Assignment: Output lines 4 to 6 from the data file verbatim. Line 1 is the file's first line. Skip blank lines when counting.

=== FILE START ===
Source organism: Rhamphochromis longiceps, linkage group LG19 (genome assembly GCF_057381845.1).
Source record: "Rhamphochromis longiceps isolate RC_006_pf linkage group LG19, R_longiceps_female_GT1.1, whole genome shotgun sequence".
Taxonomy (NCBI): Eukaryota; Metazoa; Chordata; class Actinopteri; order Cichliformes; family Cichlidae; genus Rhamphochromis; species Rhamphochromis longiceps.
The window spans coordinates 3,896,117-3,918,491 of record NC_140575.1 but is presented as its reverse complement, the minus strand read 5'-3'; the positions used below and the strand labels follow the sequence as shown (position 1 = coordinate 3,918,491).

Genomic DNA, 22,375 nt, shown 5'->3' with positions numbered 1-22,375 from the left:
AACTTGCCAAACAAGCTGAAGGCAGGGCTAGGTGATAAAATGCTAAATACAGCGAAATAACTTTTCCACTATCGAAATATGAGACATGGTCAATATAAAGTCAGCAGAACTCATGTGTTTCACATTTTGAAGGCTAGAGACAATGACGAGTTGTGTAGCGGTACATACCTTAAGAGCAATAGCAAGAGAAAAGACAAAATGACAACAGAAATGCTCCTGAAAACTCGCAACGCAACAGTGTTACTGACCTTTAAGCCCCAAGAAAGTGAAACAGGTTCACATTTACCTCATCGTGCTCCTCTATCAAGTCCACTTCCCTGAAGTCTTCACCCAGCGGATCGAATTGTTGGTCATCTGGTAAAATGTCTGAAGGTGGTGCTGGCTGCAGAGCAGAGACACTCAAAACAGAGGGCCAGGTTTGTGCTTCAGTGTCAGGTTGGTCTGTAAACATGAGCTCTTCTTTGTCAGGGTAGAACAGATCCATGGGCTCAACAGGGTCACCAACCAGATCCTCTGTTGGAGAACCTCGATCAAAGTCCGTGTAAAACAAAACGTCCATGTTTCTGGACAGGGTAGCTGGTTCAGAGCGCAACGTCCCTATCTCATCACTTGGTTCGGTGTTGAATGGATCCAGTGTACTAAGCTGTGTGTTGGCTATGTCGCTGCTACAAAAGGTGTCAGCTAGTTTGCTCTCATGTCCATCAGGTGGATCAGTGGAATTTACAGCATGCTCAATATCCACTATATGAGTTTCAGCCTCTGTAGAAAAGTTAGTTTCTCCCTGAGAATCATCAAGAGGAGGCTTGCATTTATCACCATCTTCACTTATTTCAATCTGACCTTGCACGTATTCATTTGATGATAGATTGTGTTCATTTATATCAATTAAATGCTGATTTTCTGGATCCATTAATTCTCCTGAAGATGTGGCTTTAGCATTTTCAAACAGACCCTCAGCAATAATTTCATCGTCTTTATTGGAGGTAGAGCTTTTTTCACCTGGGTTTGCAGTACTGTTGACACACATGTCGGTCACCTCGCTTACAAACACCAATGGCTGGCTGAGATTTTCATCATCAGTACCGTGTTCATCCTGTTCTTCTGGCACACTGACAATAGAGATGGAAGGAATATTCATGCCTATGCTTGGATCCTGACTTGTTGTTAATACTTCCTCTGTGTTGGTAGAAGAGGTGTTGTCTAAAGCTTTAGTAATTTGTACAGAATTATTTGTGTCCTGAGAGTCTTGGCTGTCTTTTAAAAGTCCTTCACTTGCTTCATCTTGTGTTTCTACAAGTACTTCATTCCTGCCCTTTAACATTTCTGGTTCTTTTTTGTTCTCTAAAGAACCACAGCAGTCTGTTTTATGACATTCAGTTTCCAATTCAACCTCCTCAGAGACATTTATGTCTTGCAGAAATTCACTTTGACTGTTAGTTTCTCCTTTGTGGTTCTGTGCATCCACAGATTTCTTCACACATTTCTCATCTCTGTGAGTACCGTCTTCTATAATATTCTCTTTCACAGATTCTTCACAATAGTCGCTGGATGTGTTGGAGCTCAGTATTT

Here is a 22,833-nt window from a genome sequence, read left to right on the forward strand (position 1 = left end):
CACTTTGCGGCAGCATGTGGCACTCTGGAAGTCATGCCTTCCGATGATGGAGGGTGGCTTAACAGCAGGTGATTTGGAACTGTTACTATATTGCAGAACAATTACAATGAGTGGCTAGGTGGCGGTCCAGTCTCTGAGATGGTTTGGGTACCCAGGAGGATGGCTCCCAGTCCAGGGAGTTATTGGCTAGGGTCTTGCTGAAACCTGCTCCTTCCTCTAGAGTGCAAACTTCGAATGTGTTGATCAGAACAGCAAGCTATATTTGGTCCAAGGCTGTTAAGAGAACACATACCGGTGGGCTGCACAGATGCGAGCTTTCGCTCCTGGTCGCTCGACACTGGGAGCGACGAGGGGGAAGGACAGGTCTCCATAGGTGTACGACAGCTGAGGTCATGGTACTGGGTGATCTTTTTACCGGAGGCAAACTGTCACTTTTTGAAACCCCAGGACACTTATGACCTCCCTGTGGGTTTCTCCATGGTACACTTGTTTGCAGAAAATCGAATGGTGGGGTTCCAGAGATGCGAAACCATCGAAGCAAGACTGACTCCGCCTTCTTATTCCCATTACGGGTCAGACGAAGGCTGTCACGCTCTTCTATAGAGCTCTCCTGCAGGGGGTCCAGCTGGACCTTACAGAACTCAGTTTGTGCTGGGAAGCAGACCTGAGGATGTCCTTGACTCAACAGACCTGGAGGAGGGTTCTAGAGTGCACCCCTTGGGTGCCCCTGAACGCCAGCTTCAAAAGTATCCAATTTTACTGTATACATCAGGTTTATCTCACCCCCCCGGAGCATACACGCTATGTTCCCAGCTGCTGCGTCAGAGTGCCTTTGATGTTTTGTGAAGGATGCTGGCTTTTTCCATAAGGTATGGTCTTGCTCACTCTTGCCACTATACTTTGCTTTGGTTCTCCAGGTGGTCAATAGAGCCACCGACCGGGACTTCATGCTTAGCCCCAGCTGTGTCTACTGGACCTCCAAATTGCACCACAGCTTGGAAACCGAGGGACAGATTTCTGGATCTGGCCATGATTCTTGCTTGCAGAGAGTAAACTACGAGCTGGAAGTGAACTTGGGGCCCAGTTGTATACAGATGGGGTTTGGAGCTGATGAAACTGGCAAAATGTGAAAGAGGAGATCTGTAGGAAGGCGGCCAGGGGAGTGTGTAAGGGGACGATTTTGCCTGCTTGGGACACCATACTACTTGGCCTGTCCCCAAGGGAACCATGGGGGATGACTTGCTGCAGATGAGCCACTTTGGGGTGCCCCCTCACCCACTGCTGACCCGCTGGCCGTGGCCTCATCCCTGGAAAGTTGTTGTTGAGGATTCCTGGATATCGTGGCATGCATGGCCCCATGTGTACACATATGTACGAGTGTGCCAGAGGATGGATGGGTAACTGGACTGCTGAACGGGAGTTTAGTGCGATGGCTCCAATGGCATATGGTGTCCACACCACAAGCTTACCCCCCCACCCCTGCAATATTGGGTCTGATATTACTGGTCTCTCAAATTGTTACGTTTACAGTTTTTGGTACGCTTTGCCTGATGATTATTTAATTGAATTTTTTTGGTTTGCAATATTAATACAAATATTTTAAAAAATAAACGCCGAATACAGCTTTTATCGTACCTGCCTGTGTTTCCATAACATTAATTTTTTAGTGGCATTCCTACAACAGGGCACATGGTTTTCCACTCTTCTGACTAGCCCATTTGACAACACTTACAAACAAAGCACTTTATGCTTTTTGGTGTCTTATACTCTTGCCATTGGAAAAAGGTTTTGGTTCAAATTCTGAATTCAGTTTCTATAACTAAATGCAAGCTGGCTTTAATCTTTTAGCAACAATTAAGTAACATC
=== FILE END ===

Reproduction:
The window spans coordinates 3,896,117-3,918,491 of record NC_140575.1 but is presented as its reverse complement, the minus strand read 5'-3'; the positions used below and the strand labels follow the sequence as shown (position 1 = coordinate 3,918,491).

Genomic DNA, 22,375 nt, shown 5'->3' with positions numbered 1-22,375 from the left:
AACTTGCCAAACAAGCTGAAGGCAGGGCTAGGTGATAAAATGCTAAATACAGCGAAATAACTTTTCCACTATCGAAATATGAGACATGGTCAATATAAAGTCAGCAGAACTCATGTGTTTCACATTTTGAAGGCTAGAGACAATGACGAGTTGTGTAGCGGTACATACCTTAAGAGCAATAGCAAGAGAAAAGACAAAATGACAACAGAAATGCTCCTGAAAACTCGCAACGCAACAGTGTTACTGACCTTTAAGCCCCAAGAAAGTGAAACAGGTTCACATTTACCTCATCGTGCTCCTCTATCAAGTCCACTTCCCTGAAGTCTTCACCCAGCGGATCGAATTGTTGGTCATCTGGTAAAATGTCTGAAGGTGGTGCTGGCTGCAGAGCAGAGACACTCAAAACAGAGGGCCAGGTTTGTGCTTCAGTGTCAGGTTGGTCTGTAAACATGAGCTCTTCTTTGTCAGGGTAGAACAGATCCATGGGCTCAACAGGGTCACCAACCAGATCCTCTGTTGGAGAACCTCGATCAAAGTCCGTGTAAAACAAAACGTCCATGTTTCTGGACAGGGTAGCTGGTTCAGAGCGCAACGTCCCTATCTCATCACTTGGTTCGGTGTTGAATGGATCCAGTGTACTAAGCTGTGTGTTGGCTATGTCGCTGCTACAAAAGGTGTCAGCTAGTTTGCTCTCATGTCCATCAGGTGGATCAGTGGAATTTACAGCATGCTCAATATCCACTATATGAGTTTCAGCCTCTGTAGAAAAGTTAGTTTCTCCCTGAGAATCATCAAGAGGAGGCTTGCATTTATCACCATCTTCACTTATTTCAATCTGACCTTGCACGTATTCATTTGATGATAGATTGTGTTCATTTATATCAATTAAATGCTGATTTTCTGGATCCATTAATTCTCCTGAAGATGTGGCTTTAGCATTTTCAAACAGACCCTCAGCAATAATTTCATCGTCTTTATTGGAGGTAGAGCTTTTTTCACCTGGGTTTGCAGTACTGTTGACACACATGTCGGTCACCTCGCTTACAAACACCAATGGCTGGCTGAGATTTTCATCATCAGTACCGTGTTCATCCTGTTCTTCTGGCACACTGACAATAGAGATGGAAGGAATATTCATGCCTATGCTTGGATCCTGACTTGTTGTTAATACTTCCTCTGTGTTGGTAGAAGAGGTGTTGTCTAAAGCTTTAGTAATTTGTACAGAATTATTTGTGTCCTGAGAGTCTTGGCTGTCTTTTAAAAGTCCTTCACTTGCTTCATCTTGTGTTTCTACAAGTACTTCATTCCTGCCCTTTAACATTTCTGGTTCTTTTTTGTTCTCTAAAGAACCACAGCAGTCTGTTTTATGACATTCAGTTTCCAATTCAACCTCCTCAGAGACATTTATGTCTTGCAGAAATTCACTTTGACTGTTAGTTTCTCCTTTGTGGTTCTGTGCATCCACAGATTTCTTCACACATTTCTCATCTCTGTGAGTACCGTCTTCTATAATATTCTCTTTCACAGATTCTTCACAATAGTCGCTGGATGTGTTGGAGCTCAGTATTT